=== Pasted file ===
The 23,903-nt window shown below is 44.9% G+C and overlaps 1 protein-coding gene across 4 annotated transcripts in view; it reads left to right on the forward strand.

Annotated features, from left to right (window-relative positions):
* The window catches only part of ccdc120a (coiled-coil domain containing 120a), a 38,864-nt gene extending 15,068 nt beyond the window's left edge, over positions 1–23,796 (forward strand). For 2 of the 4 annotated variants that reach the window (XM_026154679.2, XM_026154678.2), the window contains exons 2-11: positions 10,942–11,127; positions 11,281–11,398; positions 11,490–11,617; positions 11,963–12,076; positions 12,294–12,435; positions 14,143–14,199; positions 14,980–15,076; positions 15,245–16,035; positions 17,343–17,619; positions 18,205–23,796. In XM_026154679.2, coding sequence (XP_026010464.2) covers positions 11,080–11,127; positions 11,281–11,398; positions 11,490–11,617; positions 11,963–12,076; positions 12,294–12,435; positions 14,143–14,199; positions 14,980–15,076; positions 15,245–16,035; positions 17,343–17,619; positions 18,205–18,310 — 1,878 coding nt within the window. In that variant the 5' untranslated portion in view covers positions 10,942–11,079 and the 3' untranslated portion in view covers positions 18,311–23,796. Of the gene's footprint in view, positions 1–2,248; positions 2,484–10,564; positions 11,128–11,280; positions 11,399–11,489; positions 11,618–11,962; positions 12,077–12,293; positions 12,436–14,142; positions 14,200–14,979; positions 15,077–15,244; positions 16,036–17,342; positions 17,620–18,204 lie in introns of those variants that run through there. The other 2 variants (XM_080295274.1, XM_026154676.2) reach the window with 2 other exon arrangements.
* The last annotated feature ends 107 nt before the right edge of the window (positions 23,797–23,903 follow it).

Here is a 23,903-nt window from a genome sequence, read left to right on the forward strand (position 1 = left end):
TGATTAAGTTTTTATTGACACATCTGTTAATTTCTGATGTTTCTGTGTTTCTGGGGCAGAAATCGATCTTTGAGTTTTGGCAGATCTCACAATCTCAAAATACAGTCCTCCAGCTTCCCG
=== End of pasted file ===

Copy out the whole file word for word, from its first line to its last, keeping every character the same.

The 23,903-nt window shown below is 44.9% G+C and overlaps 1 protein-coding gene across 4 annotated transcripts in view; it reads left to right on the forward strand.

Annotated features, from left to right (window-relative positions):
* The window catches only part of ccdc120a (coiled-coil domain containing 120a), a 38,864-nt gene extending 15,068 nt beyond the window's left edge, over positions 1–23,796 (forward strand). For 2 of the 4 annotated variants that reach the window (XM_026154679.2, XM_026154678.2), the window contains exons 2-11: positions 10,942–11,127; positions 11,281–11,398; positions 11,490–11,617; positions 11,963–12,076; positions 12,294–12,435; positions 14,143–14,199; positions 14,980–15,076; positions 15,245–16,035; positions 17,343–17,619; positions 18,205–23,796. In XM_026154679.2, coding sequence (XP_026010464.2) covers positions 11,080–11,127; positions 11,281–11,398; positions 11,490–11,617; positions 11,963–12,076; positions 12,294–12,435; positions 14,143–14,199; positions 14,980–15,076; positions 15,245–16,035; positions 17,343–17,619; positions 18,205–18,310 — 1,878 coding nt within the window. In that variant the 5' untranslated portion in view covers positions 10,942–11,079 and the 3' untranslated portion in view covers positions 18,311–23,796. Of the gene's footprint in view, positions 1–2,248; positions 2,484–10,564; positions 11,128–11,280; positions 11,399–11,489; positions 11,618–11,962; positions 12,077–12,293; positions 12,436–14,142; positions 14,200–14,979; positions 15,077–15,244; positions 16,036–17,342; positions 17,620–18,204 lie in introns of those variants that run through there. The other 2 variants (XM_080295274.1, XM_026154676.2) reach the window with 2 other exon arrangements.
* The last annotated feature ends 107 nt before the right edge of the window (positions 23,797–23,903 follow it).

Here is a 23,903-nt window from a genome sequence, read left to right on the forward strand (position 1 = left end):
TGATTAAGTTTTTATTGACACATCTGTTAATTTCTGATGTTTCTGTGTTTCTGGGGCAGAAATCGATCTTTGAGTTTTGGCAGATCTCACAATCTCAAAATACAGTCCTCCAGCTTCCCG